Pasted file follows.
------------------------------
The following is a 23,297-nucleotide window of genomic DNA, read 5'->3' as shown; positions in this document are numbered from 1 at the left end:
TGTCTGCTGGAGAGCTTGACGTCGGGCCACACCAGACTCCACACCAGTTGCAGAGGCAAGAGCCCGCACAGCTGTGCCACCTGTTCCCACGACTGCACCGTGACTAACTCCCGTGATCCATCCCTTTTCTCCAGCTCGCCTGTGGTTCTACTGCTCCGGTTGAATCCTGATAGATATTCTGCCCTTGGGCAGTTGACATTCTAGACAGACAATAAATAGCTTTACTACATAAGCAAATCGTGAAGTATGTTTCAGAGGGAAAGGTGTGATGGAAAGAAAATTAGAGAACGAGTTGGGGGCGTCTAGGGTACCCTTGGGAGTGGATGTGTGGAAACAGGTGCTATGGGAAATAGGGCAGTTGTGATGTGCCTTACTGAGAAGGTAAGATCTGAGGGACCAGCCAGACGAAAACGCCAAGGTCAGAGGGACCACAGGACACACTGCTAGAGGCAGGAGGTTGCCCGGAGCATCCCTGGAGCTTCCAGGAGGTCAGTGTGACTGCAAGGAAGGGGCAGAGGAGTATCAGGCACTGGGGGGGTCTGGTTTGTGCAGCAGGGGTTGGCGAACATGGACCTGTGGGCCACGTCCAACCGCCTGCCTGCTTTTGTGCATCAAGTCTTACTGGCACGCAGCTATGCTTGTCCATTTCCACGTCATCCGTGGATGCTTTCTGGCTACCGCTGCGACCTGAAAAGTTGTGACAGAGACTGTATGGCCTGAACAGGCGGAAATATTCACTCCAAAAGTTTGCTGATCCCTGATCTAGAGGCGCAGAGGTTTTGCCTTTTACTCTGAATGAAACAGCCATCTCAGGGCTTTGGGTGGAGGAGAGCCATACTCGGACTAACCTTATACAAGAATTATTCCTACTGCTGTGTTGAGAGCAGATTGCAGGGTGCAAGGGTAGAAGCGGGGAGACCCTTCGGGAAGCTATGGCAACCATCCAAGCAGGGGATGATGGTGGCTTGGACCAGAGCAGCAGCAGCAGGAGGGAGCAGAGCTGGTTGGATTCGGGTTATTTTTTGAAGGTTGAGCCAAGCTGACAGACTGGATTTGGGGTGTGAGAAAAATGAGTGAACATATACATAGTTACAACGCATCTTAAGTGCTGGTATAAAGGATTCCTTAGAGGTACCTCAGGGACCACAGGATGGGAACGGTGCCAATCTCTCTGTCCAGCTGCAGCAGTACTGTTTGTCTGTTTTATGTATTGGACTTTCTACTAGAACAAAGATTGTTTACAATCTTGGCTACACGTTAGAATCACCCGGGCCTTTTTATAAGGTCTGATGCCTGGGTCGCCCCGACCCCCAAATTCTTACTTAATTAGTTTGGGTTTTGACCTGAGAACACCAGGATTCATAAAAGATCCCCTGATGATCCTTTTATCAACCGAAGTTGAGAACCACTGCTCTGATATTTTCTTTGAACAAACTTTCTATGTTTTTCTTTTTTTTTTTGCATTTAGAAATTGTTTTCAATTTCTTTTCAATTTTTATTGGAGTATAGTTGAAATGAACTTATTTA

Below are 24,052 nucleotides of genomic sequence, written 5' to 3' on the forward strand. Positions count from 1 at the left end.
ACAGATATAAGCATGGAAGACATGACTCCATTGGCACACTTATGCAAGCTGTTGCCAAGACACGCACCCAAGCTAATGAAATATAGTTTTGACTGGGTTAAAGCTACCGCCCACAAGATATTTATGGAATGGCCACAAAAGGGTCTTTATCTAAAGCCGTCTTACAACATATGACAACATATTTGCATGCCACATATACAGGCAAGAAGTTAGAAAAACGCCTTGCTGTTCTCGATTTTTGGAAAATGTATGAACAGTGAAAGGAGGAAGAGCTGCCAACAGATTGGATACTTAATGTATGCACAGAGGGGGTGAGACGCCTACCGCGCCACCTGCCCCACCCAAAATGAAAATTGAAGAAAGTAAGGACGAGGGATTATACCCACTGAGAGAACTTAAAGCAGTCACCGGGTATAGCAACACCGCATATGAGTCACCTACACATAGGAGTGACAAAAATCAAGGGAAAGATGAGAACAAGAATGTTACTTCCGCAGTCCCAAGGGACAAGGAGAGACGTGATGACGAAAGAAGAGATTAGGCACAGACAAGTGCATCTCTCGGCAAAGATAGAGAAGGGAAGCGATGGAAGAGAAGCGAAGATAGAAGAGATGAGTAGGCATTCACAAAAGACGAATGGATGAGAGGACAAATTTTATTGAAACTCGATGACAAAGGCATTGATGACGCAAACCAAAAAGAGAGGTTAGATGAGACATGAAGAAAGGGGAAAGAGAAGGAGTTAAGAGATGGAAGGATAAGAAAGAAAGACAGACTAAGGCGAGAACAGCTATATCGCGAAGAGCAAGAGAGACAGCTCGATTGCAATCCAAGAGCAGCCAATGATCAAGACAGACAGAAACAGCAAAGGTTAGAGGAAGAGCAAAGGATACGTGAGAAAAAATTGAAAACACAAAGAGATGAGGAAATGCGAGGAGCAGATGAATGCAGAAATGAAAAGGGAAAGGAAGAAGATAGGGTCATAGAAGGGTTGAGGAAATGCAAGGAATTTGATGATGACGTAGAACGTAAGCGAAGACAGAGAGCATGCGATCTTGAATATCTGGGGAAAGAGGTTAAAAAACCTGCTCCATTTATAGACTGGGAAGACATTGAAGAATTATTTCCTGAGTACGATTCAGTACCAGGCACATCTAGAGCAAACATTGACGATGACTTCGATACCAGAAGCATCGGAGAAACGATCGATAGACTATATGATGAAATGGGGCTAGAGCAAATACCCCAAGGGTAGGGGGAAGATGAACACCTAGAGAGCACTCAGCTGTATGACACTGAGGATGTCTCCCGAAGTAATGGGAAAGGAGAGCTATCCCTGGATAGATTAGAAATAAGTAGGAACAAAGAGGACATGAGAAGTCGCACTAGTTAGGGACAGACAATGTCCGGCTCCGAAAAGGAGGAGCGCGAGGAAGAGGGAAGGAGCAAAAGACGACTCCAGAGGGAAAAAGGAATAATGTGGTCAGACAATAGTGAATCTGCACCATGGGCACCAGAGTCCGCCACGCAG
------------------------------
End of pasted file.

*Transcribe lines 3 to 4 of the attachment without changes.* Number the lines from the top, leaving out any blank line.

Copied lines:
Below are 24,052 nucleotides of genomic sequence, written 5' to 3' on the forward strand. Positions count from 1 at the left end.
ACAGATATAAGCATGGAAGACATGACTCCATTGGCACACTTATGCAAGCTGTTGCCAAGACACGCACCCAAGCTAATGAAATATAGTTTTGACTGGGTTAAAGCTACCGCCCACAAGATATTTATGGAATGGCCACAAAAGGGTCTTTATCTAAAGCCGTCTTACAACATATGACAACATATTTGCATGCCACATATACAGGCAAGAAGTTAGAAAAACGCCTTGCTGTTCTCGATTTTTGGAAAATGTATGAACAGTGAAAGGAGGAAGAGCTGCCAACAGATTGGATACTTAATGTATGCACAGAGGGGGTGAGACGCCTACCGCGCCACCTGCCCCACCCAAAATGAAAATTGAAGAAAGTAAGGACGAGGGATTATACCCACTGAGAGAACTTAAAGCAGTCACCGGGTATAGCAACACCGCATATGAGTCACCTACACATAGGAGTGACAAAAATCAAGGGAAAGATGAGAACAAGAATGTTACTTCCGCAGTCCCAAGGGACAAGGAGAGACGTGATGACGAAAGAAGAGATTAGGCACAGACAAGTGCATCTCTCGGCAAAGATAGAGAAGGGAAGCGATGGAAGAGAAGCGAAGATAGAAGAGATGAGTAGGCATTCACAAAAGACGAATGGATGAGAGGACAAATTTTATTGAAACTCGATGACAAAGGCATTGATGACGCAAACCAAAAAGAGAGGTTAGATGAGACATGAAGAAAGGGGAAAGAGAAGGAGTTAAGAGATGGAAGGATAAGAAAGAAAGACAGACTAAGGCGAGAACAGCTATATCGCGAAGAGCAAGAGAGACAGCTCGATTGCAATCCAAGAGCAGCCAATGATCAAGACAGACAGAAACAGCAAAGGTTAGAGGAAGAGCAAAGGATACGTGAGAAAAAATTGAAAACACAAAGAGATGAGGAAATGCGAGGAGCAGATGAATGCAGAAATGAAAAGGGAAAGGAAGAAGATAGGGTCATAGAAGGGTTGAGGAAATGCAAGGAATTTGATGATGACGTAGAACGTAAGCGAAGACAGAGAGCATGCGATCTTGAATATCTGGGGAAAGAGGTTAAAAAACCTGCTCCATTTATAGACTGGGAAGACATTGAAGAATTATTTCCTGAGTACGATTCAGTACCAGGCACATCTAGAGCAAACATTGACGATGACTTCGATACCAGAAGCATCGGAGAAACGATCGATAGACTATATGATGAAATGGGGCTAGAGCAAATACCCCAAGGGTAGGGGGAAGATGAACACCTAGAGAGCACTCAGCTGTATGACACTGAGGATGTCTCCCGAAGTAATGGGAAAGGAGAGCTATCCCTGGATAGATTAGAAATAAGTAGGAACAAAGAGGACATGAGAAGTCGCACTAGTTAGGGACAGACAATGTCCGGCTCCGAAAAGGAGGAGCGCGAGGAAGAGGGAAGGAGCAAAAGACGACTCCAGAGGGAAAAAGGAATAATGTGGTCAGACAATAGTGAATCTGCACCATGGGCACCAGAGTCCGCCACGCAG